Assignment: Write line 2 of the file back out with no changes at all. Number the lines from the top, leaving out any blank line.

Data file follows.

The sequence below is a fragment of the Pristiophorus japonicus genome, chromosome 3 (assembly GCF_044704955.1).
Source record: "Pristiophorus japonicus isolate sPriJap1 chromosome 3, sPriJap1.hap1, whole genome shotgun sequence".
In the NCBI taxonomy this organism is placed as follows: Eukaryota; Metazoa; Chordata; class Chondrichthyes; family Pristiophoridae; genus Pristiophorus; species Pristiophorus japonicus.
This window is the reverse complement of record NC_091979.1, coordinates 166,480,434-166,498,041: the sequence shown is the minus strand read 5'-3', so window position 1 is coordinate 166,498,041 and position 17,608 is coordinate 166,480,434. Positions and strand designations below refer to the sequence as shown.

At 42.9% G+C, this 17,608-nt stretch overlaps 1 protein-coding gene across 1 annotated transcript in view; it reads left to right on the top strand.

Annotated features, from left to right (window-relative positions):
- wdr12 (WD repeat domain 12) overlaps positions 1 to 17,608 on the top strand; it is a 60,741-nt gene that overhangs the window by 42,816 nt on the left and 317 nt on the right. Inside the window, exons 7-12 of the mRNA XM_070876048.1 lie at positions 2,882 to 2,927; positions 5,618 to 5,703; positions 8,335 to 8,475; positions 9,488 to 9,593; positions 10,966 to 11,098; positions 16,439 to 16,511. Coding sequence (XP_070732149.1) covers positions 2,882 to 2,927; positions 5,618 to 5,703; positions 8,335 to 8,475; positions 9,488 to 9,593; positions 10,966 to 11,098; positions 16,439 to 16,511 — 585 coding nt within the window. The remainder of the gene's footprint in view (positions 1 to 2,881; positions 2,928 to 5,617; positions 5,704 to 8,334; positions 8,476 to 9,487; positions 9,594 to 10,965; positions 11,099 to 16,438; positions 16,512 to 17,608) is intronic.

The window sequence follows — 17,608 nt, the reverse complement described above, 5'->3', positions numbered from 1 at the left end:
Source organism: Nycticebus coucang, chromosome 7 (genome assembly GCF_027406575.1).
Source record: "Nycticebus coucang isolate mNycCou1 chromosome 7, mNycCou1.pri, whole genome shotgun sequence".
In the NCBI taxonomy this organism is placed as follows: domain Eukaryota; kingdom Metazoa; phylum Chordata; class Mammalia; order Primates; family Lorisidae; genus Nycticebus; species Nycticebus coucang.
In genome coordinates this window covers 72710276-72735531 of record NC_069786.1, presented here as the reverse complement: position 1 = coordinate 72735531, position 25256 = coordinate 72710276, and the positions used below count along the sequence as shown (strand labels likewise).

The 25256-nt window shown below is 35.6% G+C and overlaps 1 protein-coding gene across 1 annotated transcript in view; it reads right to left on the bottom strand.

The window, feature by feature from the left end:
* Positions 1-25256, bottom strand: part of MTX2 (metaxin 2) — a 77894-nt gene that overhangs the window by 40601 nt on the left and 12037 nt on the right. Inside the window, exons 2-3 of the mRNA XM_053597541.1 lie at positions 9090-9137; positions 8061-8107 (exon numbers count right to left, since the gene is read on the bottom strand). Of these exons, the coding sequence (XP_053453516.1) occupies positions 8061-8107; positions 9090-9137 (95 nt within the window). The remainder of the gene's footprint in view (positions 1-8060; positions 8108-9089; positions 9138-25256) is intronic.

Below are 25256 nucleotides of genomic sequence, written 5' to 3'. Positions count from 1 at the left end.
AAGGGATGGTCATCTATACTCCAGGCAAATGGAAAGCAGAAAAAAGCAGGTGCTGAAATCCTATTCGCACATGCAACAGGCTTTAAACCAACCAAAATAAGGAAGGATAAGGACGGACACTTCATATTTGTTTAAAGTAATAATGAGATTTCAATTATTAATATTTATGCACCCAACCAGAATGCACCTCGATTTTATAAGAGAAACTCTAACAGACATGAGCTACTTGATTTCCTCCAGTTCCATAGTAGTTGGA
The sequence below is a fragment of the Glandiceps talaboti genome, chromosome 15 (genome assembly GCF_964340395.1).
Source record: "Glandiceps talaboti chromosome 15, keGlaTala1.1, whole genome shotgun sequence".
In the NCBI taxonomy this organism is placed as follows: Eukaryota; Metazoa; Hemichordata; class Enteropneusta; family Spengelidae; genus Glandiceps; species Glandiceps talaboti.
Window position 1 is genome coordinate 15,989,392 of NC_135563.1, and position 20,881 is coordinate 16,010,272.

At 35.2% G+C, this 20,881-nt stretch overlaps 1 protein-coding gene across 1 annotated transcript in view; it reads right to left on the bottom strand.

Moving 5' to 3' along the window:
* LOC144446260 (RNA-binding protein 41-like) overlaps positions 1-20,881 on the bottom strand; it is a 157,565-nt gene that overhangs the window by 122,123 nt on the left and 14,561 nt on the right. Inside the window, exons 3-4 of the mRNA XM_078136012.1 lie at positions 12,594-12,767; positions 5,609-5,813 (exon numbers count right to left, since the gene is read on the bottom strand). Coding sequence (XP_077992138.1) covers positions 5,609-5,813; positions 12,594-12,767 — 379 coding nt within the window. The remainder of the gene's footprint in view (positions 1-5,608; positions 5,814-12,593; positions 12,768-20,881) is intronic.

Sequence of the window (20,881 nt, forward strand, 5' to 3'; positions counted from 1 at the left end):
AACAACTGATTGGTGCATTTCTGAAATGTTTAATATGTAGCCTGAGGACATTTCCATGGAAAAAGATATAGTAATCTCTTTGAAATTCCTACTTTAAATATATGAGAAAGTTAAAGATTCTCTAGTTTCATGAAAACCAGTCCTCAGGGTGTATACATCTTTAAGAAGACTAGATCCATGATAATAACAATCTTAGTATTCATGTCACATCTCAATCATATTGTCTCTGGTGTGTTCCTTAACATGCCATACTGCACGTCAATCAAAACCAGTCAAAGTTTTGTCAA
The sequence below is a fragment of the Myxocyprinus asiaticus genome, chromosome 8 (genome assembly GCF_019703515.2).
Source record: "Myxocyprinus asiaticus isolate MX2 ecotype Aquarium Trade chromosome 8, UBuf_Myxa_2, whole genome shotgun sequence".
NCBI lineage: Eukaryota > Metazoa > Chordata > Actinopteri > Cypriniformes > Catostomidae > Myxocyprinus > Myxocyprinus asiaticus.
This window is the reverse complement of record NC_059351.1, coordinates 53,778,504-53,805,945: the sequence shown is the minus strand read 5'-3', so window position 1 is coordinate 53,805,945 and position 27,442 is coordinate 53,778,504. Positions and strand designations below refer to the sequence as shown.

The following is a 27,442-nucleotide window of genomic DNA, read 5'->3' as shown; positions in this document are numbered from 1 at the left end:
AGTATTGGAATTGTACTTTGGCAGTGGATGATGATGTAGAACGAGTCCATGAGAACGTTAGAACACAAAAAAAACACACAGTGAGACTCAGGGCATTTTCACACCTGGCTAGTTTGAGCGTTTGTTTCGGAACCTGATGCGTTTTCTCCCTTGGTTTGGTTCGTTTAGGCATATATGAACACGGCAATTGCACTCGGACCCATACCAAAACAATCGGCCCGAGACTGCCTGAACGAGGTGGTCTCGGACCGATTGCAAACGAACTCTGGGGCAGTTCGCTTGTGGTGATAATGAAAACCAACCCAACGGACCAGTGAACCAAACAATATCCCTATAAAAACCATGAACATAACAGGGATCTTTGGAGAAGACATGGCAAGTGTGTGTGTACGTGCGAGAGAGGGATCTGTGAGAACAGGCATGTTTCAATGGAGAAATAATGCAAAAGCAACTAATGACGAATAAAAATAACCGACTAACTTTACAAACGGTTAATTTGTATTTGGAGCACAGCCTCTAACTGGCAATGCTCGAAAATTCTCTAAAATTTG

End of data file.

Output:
Source record: "Pristiophorus japonicus isolate sPriJap1 chromosome 3, sPriJap1.hap1, whole genome shotgun sequence".